Social work as (re)socialization in practice

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One of my lecturers posits that ‘social inclusion’ has an inherent paradox: In seeking to encompass maximal diversity, a normative pressure is exerted upon those who diverge, so as they may conform to societal expectations. ‘Inclusive pedagogy’ involves accepting the unacceptable, so as to modify it into acceptability.

Being a proper social democrat, I am, of course a member of my trade union. As such, I also receive the union magazine on a regular basis. While leafing through the latest issue, the article on “Township Mothers1 illustrates these points.

There is outreach to the (potentially) marginalized and excluded, in which they experience empowerment and receive training in reaching out to others. This is resocialization in practice. Through establishing a sense of unity, more cohesive local communities are established, with the women learning how to be accepted as part of Danish society, and bucking (certain) statistical trends in the process.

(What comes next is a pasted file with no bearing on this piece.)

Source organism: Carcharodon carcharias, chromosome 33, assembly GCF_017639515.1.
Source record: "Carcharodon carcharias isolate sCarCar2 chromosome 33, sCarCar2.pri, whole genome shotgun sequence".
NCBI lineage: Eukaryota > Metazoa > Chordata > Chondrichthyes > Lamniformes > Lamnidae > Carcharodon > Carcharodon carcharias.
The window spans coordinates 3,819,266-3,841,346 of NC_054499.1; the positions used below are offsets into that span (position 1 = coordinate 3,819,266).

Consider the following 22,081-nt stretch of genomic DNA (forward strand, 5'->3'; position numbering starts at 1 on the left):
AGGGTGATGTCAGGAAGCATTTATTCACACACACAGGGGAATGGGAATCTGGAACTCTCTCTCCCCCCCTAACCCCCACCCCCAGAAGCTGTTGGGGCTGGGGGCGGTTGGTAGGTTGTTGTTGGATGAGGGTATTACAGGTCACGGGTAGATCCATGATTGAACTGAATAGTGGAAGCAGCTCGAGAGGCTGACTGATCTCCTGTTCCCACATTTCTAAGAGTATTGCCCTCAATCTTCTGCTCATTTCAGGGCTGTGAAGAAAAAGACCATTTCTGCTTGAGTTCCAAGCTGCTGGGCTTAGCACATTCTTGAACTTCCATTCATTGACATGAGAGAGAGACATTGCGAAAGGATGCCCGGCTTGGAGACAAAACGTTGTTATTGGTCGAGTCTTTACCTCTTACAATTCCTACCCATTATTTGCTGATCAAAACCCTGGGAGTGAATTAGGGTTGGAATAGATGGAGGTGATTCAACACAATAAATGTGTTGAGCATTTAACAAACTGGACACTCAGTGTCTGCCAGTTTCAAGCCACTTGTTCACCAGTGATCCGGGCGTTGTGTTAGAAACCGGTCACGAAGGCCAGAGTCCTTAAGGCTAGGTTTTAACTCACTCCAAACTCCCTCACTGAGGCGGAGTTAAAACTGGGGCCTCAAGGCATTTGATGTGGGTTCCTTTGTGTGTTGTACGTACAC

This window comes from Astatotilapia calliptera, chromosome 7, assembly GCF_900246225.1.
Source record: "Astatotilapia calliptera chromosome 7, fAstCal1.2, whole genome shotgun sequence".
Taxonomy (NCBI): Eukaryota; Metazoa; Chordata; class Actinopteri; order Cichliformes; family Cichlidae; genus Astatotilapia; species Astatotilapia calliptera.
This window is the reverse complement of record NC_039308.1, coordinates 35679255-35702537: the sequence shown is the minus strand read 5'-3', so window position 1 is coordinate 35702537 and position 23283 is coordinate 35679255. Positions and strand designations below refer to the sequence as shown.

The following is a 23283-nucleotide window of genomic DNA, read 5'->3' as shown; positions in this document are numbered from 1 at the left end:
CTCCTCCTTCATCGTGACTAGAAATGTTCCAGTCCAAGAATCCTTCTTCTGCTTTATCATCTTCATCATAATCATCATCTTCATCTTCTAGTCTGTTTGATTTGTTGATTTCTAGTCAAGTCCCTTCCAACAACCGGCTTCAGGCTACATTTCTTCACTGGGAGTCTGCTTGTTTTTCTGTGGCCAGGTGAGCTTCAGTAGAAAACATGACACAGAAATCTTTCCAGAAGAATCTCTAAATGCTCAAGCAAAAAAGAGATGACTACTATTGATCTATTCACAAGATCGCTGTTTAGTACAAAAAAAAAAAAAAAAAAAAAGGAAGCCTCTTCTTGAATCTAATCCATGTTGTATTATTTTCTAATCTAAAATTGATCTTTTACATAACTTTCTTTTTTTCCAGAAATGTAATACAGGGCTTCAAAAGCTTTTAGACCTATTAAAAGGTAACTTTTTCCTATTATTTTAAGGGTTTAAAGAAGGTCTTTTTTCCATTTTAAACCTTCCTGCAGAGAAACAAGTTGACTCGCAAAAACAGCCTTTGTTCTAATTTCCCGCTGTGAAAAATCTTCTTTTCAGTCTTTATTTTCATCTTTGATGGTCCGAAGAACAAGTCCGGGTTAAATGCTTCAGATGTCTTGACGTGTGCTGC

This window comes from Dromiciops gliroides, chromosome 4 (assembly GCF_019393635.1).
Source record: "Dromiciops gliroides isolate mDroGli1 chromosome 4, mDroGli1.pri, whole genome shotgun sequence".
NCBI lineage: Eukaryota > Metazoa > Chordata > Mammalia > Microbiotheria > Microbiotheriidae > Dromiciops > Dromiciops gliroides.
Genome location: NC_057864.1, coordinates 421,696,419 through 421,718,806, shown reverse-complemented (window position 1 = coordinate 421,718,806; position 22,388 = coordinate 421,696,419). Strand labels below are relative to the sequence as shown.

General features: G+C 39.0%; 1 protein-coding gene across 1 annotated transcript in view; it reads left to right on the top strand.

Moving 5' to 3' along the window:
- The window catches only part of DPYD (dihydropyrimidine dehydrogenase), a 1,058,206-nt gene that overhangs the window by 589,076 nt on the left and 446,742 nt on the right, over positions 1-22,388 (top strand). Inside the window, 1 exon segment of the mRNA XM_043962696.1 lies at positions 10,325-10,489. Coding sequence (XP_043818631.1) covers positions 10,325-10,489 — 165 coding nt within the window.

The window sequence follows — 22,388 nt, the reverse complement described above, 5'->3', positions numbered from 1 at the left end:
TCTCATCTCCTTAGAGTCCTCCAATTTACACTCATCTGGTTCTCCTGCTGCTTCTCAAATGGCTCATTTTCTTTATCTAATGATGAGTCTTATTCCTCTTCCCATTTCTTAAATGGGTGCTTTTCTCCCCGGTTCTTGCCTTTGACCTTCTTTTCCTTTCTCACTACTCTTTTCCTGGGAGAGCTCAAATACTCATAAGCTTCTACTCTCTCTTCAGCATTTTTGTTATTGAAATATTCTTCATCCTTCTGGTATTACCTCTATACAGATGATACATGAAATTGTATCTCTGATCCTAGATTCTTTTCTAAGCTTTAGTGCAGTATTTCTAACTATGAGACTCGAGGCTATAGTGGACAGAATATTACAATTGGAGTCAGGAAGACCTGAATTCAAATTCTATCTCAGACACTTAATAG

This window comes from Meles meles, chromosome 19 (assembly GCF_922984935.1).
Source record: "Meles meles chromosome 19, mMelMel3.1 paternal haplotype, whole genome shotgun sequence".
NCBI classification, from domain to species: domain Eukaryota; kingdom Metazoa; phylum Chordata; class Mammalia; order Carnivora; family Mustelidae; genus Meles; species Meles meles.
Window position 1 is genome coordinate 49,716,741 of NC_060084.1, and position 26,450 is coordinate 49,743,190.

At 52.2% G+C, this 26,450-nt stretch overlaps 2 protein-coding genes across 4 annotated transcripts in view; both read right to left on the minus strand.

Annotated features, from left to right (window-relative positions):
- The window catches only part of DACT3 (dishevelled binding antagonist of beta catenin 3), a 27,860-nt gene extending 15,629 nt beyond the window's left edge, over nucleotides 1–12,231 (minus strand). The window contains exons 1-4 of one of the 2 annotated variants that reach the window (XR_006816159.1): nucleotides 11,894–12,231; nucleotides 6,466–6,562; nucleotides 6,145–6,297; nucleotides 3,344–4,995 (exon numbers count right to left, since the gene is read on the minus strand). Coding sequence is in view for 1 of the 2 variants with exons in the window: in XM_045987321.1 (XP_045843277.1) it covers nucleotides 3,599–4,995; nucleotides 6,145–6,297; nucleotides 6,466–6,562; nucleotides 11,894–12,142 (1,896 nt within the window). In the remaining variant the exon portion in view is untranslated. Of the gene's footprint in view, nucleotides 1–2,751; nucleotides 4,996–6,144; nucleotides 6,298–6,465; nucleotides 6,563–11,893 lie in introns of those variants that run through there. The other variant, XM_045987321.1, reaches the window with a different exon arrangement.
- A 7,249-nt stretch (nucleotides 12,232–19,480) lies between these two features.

A key part of the success of such an approach would seem to be, as Suad herself mentions, a certain amount of common ground. Through example, the Mothers are able to help architect the construction of a new, or at least altered, social identity, while retaining a connection to the past.

Which level of involvement in child upbringing is expected? What form of parenting is well-considered? Encouraging authoritative/directive parenting, as opposed to authoritarian forms of coercive control, is a perfect example of the inclusivity paradox. A (socially) ill-acknowledged practice is considered (with restrained judgement), a (socially) more acceptable practice argued for in its stead.

Whether initiatives such as these really are a way to pry the cold hand of inequality reproduction off of society’s neck is somewhat uncertain to me. There are still structural barriers for to overcome. But it does seem to be a step in the right direction.

  1. Sandahl, M. D. (2019, February 18). Suad blev stærk som bydelsmor. Socialpædagogen, (2019/03). Retrieved from